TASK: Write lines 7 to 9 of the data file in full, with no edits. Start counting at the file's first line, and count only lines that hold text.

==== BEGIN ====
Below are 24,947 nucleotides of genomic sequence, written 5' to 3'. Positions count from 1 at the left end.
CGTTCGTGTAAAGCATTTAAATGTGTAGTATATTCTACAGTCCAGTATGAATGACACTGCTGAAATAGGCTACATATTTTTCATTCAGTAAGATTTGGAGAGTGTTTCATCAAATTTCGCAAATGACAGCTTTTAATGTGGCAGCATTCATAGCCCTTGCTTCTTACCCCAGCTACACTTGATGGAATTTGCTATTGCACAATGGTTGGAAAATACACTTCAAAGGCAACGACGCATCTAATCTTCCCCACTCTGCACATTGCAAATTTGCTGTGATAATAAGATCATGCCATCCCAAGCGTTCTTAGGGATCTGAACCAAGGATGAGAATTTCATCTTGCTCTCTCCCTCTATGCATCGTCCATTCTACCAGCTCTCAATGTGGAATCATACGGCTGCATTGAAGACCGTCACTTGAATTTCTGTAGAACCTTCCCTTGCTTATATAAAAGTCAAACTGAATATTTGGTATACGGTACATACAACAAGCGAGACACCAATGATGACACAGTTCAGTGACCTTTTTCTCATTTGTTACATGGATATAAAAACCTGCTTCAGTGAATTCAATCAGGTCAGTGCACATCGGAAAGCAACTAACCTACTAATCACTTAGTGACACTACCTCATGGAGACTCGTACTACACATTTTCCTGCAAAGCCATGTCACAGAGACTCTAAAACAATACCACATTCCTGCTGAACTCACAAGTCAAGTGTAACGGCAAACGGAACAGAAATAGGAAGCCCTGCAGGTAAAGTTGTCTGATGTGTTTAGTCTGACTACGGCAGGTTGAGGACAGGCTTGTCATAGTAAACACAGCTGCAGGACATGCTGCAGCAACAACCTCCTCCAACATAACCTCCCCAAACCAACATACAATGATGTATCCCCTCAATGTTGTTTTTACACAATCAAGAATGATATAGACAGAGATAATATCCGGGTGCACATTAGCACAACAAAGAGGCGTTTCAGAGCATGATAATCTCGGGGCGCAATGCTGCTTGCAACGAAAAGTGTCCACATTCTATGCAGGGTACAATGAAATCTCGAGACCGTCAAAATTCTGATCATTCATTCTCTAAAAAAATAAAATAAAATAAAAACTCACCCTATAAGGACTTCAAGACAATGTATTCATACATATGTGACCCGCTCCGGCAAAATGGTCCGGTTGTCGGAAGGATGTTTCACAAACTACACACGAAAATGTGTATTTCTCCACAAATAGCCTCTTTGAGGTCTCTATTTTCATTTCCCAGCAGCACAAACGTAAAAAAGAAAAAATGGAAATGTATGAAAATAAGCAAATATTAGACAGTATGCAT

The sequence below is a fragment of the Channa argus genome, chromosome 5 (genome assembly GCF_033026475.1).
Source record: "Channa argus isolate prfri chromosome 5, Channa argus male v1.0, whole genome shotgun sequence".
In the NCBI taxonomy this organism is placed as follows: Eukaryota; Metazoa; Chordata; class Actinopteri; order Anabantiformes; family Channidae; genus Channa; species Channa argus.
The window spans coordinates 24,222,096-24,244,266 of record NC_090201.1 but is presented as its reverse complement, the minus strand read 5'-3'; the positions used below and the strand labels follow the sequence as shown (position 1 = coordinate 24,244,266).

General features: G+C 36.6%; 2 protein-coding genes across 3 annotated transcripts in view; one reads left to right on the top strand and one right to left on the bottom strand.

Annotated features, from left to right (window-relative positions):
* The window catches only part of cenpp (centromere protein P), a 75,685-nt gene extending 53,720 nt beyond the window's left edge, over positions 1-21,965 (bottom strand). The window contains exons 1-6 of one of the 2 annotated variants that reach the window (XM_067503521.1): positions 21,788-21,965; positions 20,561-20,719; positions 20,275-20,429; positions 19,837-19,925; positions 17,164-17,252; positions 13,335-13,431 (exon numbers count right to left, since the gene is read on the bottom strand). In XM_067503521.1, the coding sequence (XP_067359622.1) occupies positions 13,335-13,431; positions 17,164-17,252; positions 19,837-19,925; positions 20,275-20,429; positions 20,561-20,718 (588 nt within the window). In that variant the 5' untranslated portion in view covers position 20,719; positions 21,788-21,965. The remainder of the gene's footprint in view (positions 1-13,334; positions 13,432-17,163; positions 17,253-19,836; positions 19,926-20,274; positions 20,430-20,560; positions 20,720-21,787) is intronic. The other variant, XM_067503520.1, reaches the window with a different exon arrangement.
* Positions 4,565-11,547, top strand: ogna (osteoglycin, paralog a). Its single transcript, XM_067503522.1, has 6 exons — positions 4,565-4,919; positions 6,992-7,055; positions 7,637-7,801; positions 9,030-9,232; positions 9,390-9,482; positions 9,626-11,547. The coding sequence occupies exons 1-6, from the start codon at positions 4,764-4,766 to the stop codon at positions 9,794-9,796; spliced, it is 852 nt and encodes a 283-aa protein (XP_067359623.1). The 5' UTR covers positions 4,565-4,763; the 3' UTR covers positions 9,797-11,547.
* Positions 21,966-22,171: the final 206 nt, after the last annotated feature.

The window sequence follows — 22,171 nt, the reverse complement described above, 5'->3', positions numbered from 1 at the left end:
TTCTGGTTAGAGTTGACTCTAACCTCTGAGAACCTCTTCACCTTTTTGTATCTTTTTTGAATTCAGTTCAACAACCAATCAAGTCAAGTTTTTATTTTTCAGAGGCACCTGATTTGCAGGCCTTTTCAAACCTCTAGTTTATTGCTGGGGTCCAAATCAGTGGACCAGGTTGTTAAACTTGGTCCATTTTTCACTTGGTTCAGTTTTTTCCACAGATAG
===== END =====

General features: G+C 36.6%; 2 protein-coding genes across 3 annotated transcripts in view; one reads left to right on the top strand and one right to left on the bottom strand.

Annotated features, from left to right (window-relative positions):
* The window catches only part of cenpp (centromere protein P), a 75,685-nt gene extending 53,720 nt beyond the window's left edge, over positions 1-21,965 (bottom strand). The window contains exons 1-6 of one of the 2 annotated variants that reach the window (XM_067503521.1): positions 21,788-21,965; positions 20,561-20,719; positions 20,275-20,429; positions 19,837-19,925; positions 17,164-17,252; positions 13,335-13,431 (exon numbers count right to left, since the gene is read on the bottom strand). In XM_067503521.1, the coding sequence (XP_067359622.1) occupies positions 13,335-13,431; positions 17,164-17,252; positions 19,837-19,925; positions 20,275-20,429; positions 20,561-20,718 (588 nt within the window). In that variant the 5' untranslated portion in view covers position 20,719; positions 21,788-21,965. The remainder of the gene's footprint in view (positions 1-13,334; positions 13,432-17,163; positions 17,253-19,836; positions 19,926-20,274; positions 20,430-20,560; positions 20,720-21,787) is intronic. The other variant, XM_067503520.1, reaches the window with a different exon arrangement.